Peterson Littenberg, a small New York architecture firm, had been enlisted by the LMDC earlier that summer as a consultant and was invited to participate as the seventh semi-finalist.
The seven semi-finalists presented their entries to the public on December 18, 2002 at the Winter Garden of the World Financial Center. In the following weeks, Skidmore, Owings & Merrill withdrew its entry from the competition.
Days before the announcement of the two finalists in February 2003, Larry Silverstein wrote to LMDC Chair, John Whitehead, to express his disapproval of all of the semi-finalists' designs. As the Twin Towers' insurance money recipient, Silverstein claimed that he had the sole right to decide what would be built. He announced that he had already picked Skidmore, Owings & Merrill as his master planner for the site.
On February 1, 2003, the LMDC selected two finalists, the THINK Team and Studio Daniel Libeskind, and planned on picking a single winner by the end of the month.
Rafael Viñoly (of the THINK Team) and Studio Daniel Libeskind presented their designs to the LMDC, which selected the THINK design. Earlier the same day, however, Roland Betts, a member of the LDMC, had called a meeting and the corporation had agreed to vote for the THINK design before hearing the final presentations. Governor Pataki, who had originally commissioned the LMDC, intervened and overruled the LMDC's decision. On February 27, 2003, Studio Daniel Libeskind officially won the competition to be the master planner for the World Trade Center redesign.
Libeskind’s original proposal, which is titled Memory Foundations, underwent extensive revisions during collaboration with Larry Silverstein, and Skidmore, Owings and Merrill, who Silverstein hired. Though Libeskind designed the site, the individual buildings have been designed by different architects.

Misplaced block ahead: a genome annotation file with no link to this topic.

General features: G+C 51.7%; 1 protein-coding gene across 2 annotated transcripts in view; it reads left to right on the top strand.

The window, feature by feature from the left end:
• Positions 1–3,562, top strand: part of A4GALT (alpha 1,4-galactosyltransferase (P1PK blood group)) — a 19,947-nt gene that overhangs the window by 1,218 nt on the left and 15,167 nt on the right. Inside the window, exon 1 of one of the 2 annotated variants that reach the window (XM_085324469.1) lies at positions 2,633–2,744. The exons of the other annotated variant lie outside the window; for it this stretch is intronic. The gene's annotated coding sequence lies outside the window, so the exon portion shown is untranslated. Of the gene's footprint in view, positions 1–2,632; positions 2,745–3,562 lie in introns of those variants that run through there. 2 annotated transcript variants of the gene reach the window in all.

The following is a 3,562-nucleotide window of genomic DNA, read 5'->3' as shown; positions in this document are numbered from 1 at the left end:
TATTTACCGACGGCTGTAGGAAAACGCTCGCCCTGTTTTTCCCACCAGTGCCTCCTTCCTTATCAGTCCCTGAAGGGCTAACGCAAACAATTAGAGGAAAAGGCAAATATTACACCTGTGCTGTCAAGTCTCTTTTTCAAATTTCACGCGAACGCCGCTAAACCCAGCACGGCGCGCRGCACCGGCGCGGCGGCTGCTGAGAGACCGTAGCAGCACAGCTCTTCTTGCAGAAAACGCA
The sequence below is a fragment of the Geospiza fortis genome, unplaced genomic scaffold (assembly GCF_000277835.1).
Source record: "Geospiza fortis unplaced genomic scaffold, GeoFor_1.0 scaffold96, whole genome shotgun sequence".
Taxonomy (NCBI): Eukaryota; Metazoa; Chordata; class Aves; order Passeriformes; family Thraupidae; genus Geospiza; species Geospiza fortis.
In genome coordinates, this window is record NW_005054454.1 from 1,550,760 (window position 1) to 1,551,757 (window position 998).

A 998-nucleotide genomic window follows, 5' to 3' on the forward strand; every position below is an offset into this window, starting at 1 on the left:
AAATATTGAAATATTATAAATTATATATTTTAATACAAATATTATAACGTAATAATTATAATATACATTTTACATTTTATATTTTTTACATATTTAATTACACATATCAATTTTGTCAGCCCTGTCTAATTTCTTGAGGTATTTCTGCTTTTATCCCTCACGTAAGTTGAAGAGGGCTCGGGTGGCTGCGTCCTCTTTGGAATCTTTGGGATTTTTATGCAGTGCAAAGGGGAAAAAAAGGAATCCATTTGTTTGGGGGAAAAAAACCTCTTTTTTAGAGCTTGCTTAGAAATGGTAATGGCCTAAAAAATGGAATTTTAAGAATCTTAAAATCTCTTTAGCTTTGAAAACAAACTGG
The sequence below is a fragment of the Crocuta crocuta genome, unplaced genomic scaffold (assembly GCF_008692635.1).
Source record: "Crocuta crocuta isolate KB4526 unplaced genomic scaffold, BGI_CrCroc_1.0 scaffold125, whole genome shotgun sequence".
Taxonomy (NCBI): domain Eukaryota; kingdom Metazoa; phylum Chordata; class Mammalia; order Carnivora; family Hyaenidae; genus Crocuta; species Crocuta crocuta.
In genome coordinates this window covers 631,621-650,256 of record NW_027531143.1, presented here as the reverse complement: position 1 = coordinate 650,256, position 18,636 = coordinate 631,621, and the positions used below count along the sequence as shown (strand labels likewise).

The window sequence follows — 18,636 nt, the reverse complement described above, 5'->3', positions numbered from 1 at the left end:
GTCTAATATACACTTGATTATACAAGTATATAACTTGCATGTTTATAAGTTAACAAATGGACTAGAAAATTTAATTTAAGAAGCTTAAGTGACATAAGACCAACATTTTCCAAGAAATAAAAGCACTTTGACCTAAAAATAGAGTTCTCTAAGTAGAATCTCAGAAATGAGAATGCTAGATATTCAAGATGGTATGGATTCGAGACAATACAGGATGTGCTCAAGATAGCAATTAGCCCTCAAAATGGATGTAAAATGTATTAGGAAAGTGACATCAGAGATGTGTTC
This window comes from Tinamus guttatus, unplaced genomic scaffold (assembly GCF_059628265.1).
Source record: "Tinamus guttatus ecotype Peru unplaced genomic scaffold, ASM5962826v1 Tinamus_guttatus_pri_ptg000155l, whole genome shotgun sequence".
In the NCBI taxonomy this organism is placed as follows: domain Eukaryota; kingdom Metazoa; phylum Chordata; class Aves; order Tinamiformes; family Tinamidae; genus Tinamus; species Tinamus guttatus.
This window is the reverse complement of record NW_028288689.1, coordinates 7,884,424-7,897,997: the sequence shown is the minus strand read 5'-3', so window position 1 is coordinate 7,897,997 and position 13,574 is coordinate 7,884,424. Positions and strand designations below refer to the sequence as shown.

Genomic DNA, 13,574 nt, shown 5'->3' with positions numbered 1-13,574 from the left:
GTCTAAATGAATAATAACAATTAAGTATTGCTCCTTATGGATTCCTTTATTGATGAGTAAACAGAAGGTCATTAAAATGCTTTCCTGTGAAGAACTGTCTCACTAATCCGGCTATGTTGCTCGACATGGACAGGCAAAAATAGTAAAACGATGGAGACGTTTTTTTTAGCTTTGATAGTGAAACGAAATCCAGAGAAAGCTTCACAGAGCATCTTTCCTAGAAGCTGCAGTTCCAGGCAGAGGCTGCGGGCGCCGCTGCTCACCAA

Detailed information about Libeskind’s Memory Foundations site plan can accessed here
Walker and Arad were selected from more than 5,000 entrants in the World Trade Center Site Memorial Competition in January 2004. Construction of the memorial is due to be completed by 2010.
The Snøhetta-designed museum will now act as a memorial museum and visitors’ center, after family members of 9/11 victims objected to the building’s original occupant, the International Freedom Center.
Gehry’s performing arts complex will now house only the Joyce Theater, which presents dance, after the Signature Theater Company dropped out due to space constraints and cost limitations.
The Freedom Tower, named as such by Governor Pataki, is the centerpiece of Libeskind’s design. The building will rise to 1,362 feet, the height of the original World Trade Center south tower, and its antenna will rise to the symbolic height of 1,776 feet (541 m). The antenna’s height refers to 1776, the year that the U.S. Declaration of Independence was signed.
The Freedom Tower, also known as 1 World Trade Center, was a collaboration between Studio Daniel Libeskind and Skidmore, Owings and Merrill architect David Childs. Childs acted as the design architect and project manager for the tower, and Daniel Libeskind collaborated on the concept and schematic design.
Tower 5 was designed by Kohn Pedersen Fox and will stand where the Deutsche Bank building once stood. On June 22, 2007, the Port Authority announced that JP Morgan Chase will lease the 42-story building for its investment banking headquarters until 2100.
7 World Trade Center stands off of Port Authority property. David Childs of Skidmore, Owings and Merrill designed the tower, which opened in May 2006.
With a view of the smoldering World Trade Center site across the river, mourners at a Jersey City candlelight vigil join millions of others in a National Day of Prayer.
Sep 15, 2001; The Record (Bergen County, NJ) 09-15-2001 With a view of the smoldering World Trade Center site across the river, mournersat a...